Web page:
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Pulmonary & Critical Care Bulletin
Vol. VII, No. 3, July 15, 2001
In this issue :

From Editor's Desk

(Dr. Uma Maheswari,)

(R. S. Bedi & U.S. Bedi)

16th Annual Meeting on Pulmonary and Critical Care Medicine
(Dr. S. K. Jindal)

Publihed under the auspices of:
Pulmonary C. M. E. Programme

Editorial Board :

Department of Pulmonary Medecine
Post Graduate Institute of Medical Education & Research (PGIMER) Chandigarh. INDIA-160012

Subscription :

Basics of Pediatric Pulmonology for Physicians (Part-II)

Many neonatal pulmonary problems present with similar clinical signs including tachypnea, subcostal and intercostal retractions, expiratory grunting and flaring of the alae nasae. Abnormal events of pregnancy, labour and delivery may provide important clues in making the diagnosis, e.g., prematurity, fetal bradycardia, low Apgar score. The chest radiograph is exceedingly helpful in the diagnosis of neonatal pulmonary disorders.

Hyaline Membrane Disease (HMD) (Idiopathic Respiratory Distress syndrome)

Hyaline membrane disease is the commonest pulmonary disorder of the newborn infant. The incidence increases with decreasing gestational age.


There are focal areas of atelectasis throughout the lungs with dilated terminal bronchioles and alveolar ducts. The so-called "hyaline membranes" are derived from fibrin and other plasma proteins and line the dilated air spaces. They are not necessarily present in infants dying in the first few hours of life and are assumed to be secondary to capillary leakage. Analysis of lung extracts reveals deficient surface active material.

Clinical Features

The infant is usually in marked respiratory distress with tachypnea (0-110/min.), chest wall retractions, grunting and see-saw respiration, nasal flaring, and cyanosis. The course usually worsens for 48 to 72 hours with gradual improvement over 2 to 7 days. Severe cases are associated with lung injury and may take several weeks to recover.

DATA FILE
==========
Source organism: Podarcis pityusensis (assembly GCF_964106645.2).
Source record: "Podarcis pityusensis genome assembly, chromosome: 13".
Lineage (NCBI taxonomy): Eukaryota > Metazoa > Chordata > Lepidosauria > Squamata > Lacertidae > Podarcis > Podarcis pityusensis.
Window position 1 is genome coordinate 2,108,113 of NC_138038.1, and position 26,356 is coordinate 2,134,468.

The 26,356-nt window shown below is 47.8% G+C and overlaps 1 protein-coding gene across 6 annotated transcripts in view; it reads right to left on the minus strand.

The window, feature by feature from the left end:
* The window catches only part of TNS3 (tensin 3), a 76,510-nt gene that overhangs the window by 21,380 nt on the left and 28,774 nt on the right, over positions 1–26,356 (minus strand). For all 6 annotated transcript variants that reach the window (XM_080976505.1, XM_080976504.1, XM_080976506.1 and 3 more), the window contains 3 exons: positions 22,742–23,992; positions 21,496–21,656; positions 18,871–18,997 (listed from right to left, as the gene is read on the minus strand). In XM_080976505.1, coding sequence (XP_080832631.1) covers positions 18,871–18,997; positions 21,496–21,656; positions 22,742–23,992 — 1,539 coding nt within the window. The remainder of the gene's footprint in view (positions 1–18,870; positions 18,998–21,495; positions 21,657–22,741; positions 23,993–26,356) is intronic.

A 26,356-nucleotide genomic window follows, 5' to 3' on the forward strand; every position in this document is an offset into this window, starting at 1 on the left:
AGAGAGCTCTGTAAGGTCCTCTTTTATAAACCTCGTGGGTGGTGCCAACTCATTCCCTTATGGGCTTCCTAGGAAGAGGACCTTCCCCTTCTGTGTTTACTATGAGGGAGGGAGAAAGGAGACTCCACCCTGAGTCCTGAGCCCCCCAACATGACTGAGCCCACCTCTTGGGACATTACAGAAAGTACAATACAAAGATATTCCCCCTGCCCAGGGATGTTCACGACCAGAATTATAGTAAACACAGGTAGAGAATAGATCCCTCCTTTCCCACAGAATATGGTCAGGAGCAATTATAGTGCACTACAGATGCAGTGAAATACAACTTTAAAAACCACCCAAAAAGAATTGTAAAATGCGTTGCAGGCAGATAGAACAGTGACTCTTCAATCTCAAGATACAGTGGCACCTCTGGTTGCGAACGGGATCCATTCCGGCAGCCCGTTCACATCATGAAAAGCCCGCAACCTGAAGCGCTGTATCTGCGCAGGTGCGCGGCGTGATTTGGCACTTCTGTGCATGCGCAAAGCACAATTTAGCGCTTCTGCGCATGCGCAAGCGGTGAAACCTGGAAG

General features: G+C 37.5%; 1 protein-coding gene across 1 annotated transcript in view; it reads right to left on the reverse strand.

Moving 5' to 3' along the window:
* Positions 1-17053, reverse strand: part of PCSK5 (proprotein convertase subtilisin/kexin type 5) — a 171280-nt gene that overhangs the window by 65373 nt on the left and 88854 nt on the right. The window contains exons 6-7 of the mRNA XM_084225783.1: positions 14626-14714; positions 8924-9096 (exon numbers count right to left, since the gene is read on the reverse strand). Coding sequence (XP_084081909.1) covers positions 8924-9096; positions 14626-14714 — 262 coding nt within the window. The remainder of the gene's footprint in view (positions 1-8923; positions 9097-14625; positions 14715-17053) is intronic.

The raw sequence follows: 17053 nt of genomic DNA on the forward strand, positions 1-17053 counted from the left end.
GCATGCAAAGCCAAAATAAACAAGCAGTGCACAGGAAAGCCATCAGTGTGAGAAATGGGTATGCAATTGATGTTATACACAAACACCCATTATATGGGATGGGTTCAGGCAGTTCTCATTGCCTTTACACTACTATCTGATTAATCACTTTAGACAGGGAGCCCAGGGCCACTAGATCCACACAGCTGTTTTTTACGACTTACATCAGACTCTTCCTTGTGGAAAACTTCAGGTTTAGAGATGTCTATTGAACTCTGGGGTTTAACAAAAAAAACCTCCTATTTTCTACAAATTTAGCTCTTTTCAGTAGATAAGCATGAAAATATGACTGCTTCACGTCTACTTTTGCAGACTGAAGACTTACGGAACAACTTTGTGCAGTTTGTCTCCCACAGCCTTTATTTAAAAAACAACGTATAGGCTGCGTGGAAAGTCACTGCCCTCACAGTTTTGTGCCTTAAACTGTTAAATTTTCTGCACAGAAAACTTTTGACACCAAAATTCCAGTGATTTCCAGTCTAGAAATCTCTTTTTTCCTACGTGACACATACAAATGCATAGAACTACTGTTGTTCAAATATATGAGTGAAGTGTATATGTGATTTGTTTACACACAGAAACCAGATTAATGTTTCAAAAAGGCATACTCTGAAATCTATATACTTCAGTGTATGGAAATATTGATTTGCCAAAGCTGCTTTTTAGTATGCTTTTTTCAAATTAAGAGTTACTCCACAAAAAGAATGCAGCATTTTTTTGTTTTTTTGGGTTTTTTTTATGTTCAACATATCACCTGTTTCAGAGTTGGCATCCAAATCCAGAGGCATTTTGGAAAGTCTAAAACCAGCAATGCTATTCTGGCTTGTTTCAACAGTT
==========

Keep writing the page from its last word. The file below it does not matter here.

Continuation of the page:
X-ray Reticulogranular appearance of parenchyma with air bronchograms.


Atelectasis due to absence of surfactant results in intrapulmonary shunting and hypoxemia. As the disease progresses respiratory and metabolic acidosis may occur.


Not entirely known. The relationship to prematurity and the deficiency of surfactant suggests biochemical (phospholipid) and histological (Type II alveolar cells) immaturity. Fetal hypoxia may play a role.


Therapy is directed at correcting respiratory failure through administration of oxygen, assisted ventilation, correction of acid-base imbalance, temperature and metabolic homeostasis.


The mortality rate is approximately 20%, however, the gestational age greatly influences survival rates. The outlook for survivors is excellent.

Other Disorders

Several other respiratory disorders occur in the newborn infant:

1. Apnea of the premature
2. Aspiration of meconium stained amniotic fluid
3. Spontaneous pneumothoroax
4. Transient tachypnea of the newborn
5. Pneumonia (group B- hemolytic streptococcus)
6. Bronchopulmonary dysplasia
7. Congenital malformations

A number of congenital malformations present with respiratory distress in the newborn, most of which are life threatening. Fortunately these are rare.

Congenital Malformations :
Upper airway obstruction :
Bilateral choanal atresia
- Laryngeal web, stenosis
- Pierre-Robin syndrome
B. Lower airway obstruction:
Tracheo-esophageal fistula
Vascular ring
Bronchial stenosis
C. Lung Malformation :
Hypoplasia (Potter's Syndrome)
Congenital lobar emphysema
Bronchogenic cyst
Cystadenomatoid malformation
Congenital lymphangiectasis
AV fistula - sequestration
D. Extrapumonary :
Diaphragmatic Hernia

Lung Disease in Infancy (Less than 2 years of age)


Definition : inflammation of the bronchioles - a term generally applied to a clinical syndrome characterized by rapid respiration, chest retraction and wheezing.